Free checking programs are in a state of decline, with community banks and credit unions being some of the only financial institutions that now offer them. And now, overdraft protection programs are being threatened as well by recent legislation.
Many agencies fail to see the link between free checking and overdraft protection, and as a result, legislation that impacts one has a direct impact on the other as well. Market research reveals that consumers would rather open a free checking account that offers a combination of overdraft protection and zero monthly maintenance or minimum balances versus an account with no protection and higher fees, according to a Georgetown University study.
However, the Dodd-Frank Act, as well as the recently added Durbin Amendment, have raised costs for banks, and make it more difficult for them to offer services such as free checking and reward programs. A 2011 Bankrate.com study reveals that only 45 percent of noninterest accounts offered free checking. This is in comparison to 76 percent of free checking accounts in place two years before, prior to the several agencies implementing new banking rules.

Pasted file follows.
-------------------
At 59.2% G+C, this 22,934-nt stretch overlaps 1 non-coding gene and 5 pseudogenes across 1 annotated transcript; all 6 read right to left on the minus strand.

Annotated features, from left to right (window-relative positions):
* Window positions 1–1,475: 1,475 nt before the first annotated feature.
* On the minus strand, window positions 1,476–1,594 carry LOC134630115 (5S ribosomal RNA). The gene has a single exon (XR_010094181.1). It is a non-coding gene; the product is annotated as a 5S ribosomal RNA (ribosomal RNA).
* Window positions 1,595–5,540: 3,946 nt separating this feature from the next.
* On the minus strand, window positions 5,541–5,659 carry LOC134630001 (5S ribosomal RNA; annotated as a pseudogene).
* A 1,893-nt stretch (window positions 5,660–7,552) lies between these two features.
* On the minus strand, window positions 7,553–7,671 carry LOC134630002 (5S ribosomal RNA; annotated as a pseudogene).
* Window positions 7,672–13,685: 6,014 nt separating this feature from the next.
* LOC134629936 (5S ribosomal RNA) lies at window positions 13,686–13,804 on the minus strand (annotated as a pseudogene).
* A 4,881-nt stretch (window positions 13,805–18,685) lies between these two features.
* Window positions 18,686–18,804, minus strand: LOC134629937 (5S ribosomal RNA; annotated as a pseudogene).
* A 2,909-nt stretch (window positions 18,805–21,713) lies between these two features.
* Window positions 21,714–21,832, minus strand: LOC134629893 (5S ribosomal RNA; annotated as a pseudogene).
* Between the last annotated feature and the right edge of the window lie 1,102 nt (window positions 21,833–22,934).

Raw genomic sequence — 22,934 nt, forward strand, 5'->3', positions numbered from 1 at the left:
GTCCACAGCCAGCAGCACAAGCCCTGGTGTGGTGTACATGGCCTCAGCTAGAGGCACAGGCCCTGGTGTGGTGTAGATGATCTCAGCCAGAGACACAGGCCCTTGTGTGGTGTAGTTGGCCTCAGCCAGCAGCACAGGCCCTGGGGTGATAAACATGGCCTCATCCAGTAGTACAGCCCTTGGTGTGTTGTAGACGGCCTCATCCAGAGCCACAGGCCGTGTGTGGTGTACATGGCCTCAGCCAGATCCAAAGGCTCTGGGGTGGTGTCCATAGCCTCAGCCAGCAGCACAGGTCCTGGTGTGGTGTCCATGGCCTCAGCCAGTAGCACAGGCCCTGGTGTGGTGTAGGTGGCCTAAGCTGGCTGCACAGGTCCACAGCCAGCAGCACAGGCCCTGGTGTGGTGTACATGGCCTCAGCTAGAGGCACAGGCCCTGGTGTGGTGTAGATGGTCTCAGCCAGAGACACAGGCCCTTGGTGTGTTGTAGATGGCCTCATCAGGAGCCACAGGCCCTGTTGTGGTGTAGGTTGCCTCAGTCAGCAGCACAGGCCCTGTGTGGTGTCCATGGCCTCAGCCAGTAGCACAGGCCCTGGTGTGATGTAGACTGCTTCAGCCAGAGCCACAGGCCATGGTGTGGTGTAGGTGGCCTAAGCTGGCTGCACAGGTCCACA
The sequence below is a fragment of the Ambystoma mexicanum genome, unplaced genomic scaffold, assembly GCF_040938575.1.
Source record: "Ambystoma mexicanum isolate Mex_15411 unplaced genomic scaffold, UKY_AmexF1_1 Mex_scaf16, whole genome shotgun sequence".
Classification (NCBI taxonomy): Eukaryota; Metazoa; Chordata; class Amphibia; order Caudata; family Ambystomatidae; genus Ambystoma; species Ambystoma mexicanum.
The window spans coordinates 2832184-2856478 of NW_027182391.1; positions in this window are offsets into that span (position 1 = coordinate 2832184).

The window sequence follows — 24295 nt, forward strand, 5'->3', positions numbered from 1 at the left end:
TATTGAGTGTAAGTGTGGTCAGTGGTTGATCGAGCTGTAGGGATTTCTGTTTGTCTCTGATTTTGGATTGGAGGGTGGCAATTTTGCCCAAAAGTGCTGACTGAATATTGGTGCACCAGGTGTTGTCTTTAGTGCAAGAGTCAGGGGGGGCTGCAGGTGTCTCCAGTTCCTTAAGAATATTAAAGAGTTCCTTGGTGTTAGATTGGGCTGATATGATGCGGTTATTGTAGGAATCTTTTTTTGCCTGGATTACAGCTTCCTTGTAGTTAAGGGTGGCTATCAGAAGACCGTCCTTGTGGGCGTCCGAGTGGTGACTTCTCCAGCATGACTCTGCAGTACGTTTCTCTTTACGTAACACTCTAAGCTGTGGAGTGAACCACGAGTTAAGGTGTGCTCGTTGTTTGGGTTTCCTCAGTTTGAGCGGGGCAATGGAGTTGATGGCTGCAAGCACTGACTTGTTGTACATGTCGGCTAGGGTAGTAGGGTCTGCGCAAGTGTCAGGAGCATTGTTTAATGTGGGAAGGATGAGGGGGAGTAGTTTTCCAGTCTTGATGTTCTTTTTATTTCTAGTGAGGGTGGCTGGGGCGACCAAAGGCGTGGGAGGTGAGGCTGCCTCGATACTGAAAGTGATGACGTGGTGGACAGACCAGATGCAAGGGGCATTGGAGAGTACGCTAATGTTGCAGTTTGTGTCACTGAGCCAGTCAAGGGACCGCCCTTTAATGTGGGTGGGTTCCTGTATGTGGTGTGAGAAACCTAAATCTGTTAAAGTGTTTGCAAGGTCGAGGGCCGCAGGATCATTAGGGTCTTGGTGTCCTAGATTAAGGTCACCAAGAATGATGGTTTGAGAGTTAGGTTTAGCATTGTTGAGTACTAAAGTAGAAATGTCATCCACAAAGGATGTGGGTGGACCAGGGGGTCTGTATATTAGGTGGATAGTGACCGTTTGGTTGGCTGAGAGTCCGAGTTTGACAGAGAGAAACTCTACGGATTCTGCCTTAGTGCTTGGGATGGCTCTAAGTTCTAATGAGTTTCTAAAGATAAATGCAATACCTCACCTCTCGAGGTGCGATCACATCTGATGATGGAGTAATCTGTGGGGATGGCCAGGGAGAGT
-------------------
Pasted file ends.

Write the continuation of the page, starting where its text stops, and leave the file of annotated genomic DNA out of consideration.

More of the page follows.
As regulations begin to tighten around overdraft programs, some analysts agree that free checking accounts that provide lucrative debit card reward programs to consumers may also be threatened.